Yet, few researchers have studied the experiences and outcomes of disabled people during past pandemics, including the 1918 influenza pandemic. As part of the webinar series of the Centre for Research on Pandemics & Society at Oslo Metropolitan University, Jessica Dimka, Ph.D., will present the main results of her Marie Skłodowska-Curie fellowship in her talk, “Disability, Institutionalization, and the 1918 Flu Pandemic: From Historical Records to Simulation Models.”

Key points of the talk include:

  • A comparison of seven Norwegian psychiatric institutes shows that although a higher percentage of staff became ill, more of the residents who did get sick died.
  • Parish records from Sweden suggest that people with recorded disabilities had a higher chance of death than non-disabled people, but this was more apparent for those who were also institutionalized. People with mental health conditions and intellectual disabilities had a higher chance of death than the non-disabled, while other types of disability were not statistically significant.
  • Rich historical records were used to develop a simulation model of a school for children with disabilities to investigate the spread of epidemics within institutions. The model will be described, and preliminary analyses will be presented. For example, the model shows that the pattern and timing of spread are different for teachers and students.

The talk will conclude with a discussion of the relevance of this work for COVID-19 and future pandemics, including areas of future research, policy implications, and the disabling effects of pandemics.

For a Zoom link, please contact jessicad@oslomet.no or masv@oslomet.no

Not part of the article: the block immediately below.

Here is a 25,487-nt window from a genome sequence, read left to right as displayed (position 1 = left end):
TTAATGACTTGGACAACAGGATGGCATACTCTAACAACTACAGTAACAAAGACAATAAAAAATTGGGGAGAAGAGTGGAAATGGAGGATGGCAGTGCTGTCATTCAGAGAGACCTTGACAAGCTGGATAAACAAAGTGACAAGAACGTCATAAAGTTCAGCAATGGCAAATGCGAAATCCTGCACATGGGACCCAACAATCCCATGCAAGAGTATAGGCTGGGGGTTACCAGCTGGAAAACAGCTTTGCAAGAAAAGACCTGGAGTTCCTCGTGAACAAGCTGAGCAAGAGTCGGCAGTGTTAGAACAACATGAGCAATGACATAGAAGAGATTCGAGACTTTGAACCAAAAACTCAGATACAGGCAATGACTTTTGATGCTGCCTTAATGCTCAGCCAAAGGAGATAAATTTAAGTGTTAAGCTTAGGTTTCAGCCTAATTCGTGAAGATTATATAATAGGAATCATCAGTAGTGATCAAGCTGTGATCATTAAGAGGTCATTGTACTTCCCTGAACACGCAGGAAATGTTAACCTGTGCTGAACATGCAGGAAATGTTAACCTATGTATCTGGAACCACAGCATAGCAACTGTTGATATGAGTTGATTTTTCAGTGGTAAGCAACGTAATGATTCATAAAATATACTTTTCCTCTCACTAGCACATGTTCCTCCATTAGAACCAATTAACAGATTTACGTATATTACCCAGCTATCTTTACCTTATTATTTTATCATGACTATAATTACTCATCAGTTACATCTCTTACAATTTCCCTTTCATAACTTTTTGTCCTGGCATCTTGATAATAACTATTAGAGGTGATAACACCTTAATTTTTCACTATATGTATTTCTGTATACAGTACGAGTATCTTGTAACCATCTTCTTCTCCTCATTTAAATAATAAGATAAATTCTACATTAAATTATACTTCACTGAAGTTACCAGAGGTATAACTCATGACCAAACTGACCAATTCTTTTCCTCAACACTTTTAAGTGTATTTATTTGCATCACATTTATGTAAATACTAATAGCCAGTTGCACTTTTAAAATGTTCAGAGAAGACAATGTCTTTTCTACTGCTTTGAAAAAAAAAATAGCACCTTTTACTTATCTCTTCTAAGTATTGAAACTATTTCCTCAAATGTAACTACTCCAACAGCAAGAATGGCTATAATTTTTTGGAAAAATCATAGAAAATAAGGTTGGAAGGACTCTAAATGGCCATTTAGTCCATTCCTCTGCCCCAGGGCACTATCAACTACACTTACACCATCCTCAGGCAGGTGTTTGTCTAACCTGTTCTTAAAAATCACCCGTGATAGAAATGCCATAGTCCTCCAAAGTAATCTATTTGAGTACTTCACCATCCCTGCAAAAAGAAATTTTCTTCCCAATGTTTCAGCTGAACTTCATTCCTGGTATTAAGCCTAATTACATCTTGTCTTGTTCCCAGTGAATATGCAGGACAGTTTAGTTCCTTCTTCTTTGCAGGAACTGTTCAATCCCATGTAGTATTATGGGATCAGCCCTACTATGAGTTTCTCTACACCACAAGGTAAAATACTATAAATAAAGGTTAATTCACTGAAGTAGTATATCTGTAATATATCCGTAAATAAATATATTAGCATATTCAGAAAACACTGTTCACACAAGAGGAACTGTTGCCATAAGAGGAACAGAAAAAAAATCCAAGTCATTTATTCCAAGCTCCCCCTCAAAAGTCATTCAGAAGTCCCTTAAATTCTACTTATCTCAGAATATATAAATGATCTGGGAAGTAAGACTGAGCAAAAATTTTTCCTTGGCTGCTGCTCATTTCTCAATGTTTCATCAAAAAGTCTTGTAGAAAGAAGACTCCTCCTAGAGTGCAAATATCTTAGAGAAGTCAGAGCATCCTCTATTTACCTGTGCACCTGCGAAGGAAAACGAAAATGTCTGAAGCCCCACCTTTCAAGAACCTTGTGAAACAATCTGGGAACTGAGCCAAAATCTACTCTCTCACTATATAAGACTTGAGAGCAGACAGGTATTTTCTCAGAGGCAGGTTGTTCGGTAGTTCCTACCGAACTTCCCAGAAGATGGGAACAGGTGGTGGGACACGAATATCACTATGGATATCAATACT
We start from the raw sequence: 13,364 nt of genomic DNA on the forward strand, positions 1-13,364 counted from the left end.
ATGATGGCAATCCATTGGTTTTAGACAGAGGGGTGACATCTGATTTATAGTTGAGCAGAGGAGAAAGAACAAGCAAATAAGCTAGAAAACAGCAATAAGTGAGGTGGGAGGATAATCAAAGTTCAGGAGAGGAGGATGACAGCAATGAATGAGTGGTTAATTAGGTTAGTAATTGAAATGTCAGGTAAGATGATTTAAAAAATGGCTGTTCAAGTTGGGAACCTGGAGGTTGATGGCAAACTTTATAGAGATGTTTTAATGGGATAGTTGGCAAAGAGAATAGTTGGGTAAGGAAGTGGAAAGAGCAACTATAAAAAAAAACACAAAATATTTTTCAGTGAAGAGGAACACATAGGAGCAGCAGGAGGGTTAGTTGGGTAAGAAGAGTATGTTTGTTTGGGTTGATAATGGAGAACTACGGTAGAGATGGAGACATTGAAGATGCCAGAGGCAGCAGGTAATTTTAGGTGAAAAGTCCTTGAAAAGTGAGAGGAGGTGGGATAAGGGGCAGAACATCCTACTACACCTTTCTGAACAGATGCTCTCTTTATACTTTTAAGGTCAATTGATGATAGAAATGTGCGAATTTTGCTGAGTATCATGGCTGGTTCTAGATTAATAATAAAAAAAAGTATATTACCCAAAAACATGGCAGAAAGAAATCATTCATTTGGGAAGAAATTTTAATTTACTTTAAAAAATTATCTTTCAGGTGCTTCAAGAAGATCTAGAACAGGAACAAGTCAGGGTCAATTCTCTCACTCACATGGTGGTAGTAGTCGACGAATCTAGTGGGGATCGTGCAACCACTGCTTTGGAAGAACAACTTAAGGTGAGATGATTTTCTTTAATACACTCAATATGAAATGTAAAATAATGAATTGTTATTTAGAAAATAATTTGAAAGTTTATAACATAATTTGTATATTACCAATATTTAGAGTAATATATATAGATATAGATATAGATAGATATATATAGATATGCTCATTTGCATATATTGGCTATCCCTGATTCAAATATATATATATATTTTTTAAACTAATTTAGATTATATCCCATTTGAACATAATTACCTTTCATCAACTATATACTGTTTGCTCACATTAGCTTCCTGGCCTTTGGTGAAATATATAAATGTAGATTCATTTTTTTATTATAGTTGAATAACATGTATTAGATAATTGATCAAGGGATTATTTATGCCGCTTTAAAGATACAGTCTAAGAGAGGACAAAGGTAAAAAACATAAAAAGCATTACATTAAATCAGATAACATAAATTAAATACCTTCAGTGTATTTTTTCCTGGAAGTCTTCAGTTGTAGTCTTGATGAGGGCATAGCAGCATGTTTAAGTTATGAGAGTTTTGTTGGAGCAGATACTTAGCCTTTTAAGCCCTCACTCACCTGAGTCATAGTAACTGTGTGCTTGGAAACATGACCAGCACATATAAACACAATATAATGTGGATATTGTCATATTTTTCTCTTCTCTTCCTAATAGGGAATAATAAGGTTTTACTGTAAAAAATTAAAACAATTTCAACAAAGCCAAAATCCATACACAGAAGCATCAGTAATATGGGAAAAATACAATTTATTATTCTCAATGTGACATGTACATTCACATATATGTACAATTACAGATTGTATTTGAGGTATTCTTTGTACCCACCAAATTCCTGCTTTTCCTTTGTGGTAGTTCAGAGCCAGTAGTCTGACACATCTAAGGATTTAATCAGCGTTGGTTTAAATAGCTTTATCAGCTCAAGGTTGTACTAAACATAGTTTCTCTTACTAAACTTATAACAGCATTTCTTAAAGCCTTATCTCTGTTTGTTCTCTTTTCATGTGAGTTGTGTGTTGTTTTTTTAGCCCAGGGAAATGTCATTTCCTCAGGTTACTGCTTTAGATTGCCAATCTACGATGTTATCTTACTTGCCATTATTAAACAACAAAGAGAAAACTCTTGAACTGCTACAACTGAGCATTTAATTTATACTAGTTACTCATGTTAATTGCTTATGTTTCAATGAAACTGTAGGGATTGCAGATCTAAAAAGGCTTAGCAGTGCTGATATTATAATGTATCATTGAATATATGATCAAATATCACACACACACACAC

The talk will be in English, and International Sign interpretation is arranged. For general questions about the webinar including accessibility concerns, please contact jessicad@oslomet.no or ninha@oslomet.no

Image description: Image of the simulation model. Social spaces in the school are shown as rectangles of different colors. They include boarding rooms for staff and students, the dining room, a common room, vocational classrooms for training in work skills, and teaching classrooms, as well as an outdoor green space. At the start of a model run, staff (squares) and students (circles) are in their bedrooms. Two staff members have their own rooms, while all others share with 2 to 3 roommates. There are 10 to 12 students in each of the bedrooms. One student is in the upper right corner, because a small number of students often lived outside of the schools. During a model run, the individuals will jump to different social spaces throughout the day. Disease can spread as a result of being neighbors in the same social space with an infected person.
Image description: Image of the simulation model. Social spaces in the school are shown as rectangles of different colors. They include boarding rooms for staff and students, the dining room, a common room, vocational classrooms for training in work skills, and teaching classrooms, as well as an outdoor green space. At the start of a model run, staff (squares) and students (circles) are in their bedrooms. Two staff members have their own rooms, while all others share with 2 to 3 roommates. There are 10 to 12 students in each of the bedrooms. One student is in the upper right corner, because a small number of students often lived outside of the schools. During a model run, the individuals will jump to different social spaces throughout the day. Disease can spread as a result of being neighbors in the same social space with an infected person.